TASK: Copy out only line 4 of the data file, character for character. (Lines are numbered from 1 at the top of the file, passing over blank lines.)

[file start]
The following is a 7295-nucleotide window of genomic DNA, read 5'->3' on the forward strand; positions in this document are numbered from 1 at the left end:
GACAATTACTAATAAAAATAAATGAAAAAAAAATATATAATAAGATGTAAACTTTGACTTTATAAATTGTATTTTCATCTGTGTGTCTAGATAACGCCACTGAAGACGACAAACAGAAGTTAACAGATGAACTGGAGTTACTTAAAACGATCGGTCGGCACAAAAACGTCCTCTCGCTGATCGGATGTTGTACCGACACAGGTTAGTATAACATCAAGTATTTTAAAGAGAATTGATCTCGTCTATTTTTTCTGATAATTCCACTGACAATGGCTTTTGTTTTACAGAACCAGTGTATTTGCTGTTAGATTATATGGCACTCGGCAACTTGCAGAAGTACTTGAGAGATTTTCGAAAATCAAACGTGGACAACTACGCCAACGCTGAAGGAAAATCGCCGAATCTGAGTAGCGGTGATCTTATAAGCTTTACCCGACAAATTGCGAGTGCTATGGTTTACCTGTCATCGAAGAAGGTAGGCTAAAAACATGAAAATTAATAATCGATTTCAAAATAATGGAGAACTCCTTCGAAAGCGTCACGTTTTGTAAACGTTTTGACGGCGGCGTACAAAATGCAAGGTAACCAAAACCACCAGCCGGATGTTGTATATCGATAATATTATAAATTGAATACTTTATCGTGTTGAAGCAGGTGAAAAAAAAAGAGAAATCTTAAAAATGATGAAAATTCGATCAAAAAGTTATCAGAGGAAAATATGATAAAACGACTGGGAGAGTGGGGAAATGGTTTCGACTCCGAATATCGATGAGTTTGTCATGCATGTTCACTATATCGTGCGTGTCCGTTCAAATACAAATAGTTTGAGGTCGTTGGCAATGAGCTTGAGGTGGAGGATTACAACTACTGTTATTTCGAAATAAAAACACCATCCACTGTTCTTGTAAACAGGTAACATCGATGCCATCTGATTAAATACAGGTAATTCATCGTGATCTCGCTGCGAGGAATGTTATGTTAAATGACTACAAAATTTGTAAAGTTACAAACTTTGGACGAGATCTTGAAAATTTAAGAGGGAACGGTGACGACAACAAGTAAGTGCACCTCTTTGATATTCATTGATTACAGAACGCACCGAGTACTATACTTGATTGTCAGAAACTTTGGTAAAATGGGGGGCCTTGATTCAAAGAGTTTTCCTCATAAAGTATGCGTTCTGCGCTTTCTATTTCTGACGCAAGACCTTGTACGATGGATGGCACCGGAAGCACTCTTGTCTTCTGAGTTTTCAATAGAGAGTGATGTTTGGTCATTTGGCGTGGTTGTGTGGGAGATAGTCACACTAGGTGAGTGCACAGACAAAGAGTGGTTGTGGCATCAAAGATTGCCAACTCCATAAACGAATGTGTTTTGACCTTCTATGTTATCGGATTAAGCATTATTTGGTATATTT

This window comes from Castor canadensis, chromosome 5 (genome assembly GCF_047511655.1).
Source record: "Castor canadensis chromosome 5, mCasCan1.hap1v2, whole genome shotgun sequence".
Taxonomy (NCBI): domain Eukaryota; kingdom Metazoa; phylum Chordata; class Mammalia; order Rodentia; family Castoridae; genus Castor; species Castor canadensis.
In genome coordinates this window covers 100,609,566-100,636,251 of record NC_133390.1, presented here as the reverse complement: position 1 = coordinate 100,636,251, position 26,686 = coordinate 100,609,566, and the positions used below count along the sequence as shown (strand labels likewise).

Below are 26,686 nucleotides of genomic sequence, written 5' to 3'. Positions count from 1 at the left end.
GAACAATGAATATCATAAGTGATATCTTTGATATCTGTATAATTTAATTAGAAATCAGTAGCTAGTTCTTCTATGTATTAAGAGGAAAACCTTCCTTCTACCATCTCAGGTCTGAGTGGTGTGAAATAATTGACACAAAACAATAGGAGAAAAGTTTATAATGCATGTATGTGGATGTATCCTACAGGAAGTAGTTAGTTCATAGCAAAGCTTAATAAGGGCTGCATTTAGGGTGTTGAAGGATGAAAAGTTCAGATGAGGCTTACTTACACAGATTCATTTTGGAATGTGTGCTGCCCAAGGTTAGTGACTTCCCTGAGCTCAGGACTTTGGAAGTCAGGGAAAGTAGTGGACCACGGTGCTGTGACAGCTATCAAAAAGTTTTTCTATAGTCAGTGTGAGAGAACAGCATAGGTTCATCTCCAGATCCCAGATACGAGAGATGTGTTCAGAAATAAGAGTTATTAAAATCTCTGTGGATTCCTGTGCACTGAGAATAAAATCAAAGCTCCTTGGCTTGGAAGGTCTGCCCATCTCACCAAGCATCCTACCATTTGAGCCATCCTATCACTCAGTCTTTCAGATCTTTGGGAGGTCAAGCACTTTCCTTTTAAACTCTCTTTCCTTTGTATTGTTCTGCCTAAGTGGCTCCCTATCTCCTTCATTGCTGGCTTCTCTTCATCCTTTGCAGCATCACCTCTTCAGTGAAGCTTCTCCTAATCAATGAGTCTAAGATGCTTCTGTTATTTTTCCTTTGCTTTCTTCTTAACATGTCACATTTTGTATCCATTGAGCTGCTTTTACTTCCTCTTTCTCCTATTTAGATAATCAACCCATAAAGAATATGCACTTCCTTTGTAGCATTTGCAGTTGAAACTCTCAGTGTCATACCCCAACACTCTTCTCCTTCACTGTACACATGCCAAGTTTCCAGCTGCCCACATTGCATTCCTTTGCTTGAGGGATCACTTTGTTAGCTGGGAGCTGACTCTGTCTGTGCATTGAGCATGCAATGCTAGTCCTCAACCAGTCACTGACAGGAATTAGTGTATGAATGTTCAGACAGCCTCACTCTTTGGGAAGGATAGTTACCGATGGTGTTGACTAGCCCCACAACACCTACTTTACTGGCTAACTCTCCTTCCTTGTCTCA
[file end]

Source record: "Castor canadensis chromosome 5, mCasCan1.hap1v2, whole genome shotgun sequence".